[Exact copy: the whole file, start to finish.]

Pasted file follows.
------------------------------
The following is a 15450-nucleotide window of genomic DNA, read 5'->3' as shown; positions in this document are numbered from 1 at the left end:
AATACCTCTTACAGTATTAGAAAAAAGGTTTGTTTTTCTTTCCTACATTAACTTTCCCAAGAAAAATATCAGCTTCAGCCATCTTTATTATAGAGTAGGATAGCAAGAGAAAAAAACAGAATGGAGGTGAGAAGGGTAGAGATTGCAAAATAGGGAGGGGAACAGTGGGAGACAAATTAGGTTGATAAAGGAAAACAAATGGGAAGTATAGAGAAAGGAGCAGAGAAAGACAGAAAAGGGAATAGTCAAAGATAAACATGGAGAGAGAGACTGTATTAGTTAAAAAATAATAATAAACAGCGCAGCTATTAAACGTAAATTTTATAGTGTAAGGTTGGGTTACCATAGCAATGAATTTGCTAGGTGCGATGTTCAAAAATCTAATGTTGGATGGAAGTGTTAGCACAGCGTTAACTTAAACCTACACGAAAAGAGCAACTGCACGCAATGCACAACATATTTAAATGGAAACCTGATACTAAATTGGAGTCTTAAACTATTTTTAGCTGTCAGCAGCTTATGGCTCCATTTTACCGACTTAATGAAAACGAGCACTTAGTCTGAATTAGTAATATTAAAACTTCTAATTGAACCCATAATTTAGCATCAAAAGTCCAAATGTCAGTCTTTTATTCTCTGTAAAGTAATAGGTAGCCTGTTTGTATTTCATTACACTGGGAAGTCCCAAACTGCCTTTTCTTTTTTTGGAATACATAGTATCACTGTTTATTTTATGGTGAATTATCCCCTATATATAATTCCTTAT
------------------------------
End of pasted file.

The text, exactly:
The following is a 15450-nucleotide window of genomic DNA, read 5'->3' as shown; positions in this document are numbered from 1 at the left end:
AATACCTCTTACAGTATTAGAAAAAAGGTTTGTTTTTCTTTCCTACATTAACTTTCCCAAGAAAAATATCAGCTTCAGCCATCTTTATTATAGAGTAGGATAGCAAGAGAAAAAAACAGAATGGAGGTGAGAAGGGTAGAGATTGCAAAATAGGGAGGGGAACAGTGGGAGACAAATTAGGTTGATAAAGGAAAACAAATGGGAAGTATAGAGAAAGGAGCAGAGAAAGACAGAAAAGGGAATAGTCAAAGATAAACATGGAGAGAGAGACTGTATTAGTTAAAAAATAATAATAAACAGCGCAGCTATTAAACGTAAATTTTATAGTGTAAGGTTGGGTTACCATAGCAATGAATTTGCTAGGTGCGATGTTCAAAAATCTAATGTTGGATGGAAGTGTTAGCACAGCGTTAACTTAAACCTACACGAAAAGAGCAACTGCACGCAATGCACAACATATTTAAATGGAAACCTGATACTAAATTGGAGTCTTAAACTATTTTTAGCTGTCAGCAGCTTATGGCTCCATTTTACCGACTTAATGAAAACGAGCACTTAGTCTGAATTAGTAATATTAAAACTTCTAATTGAACCCATAATTTAGCATCAAAAGTCCAAATGTCAGTCTTTTATTCTCTGTAAAGTAATAGGTAGCCTGTTTGTATTTCATTACACTGGGAAGTCCCAAACTGCCTTTTCTTTTTTTGGAATACATAGTATCACTGTTTATTTTATGGTGAATTATCCCCTATATATAATTCCTTAT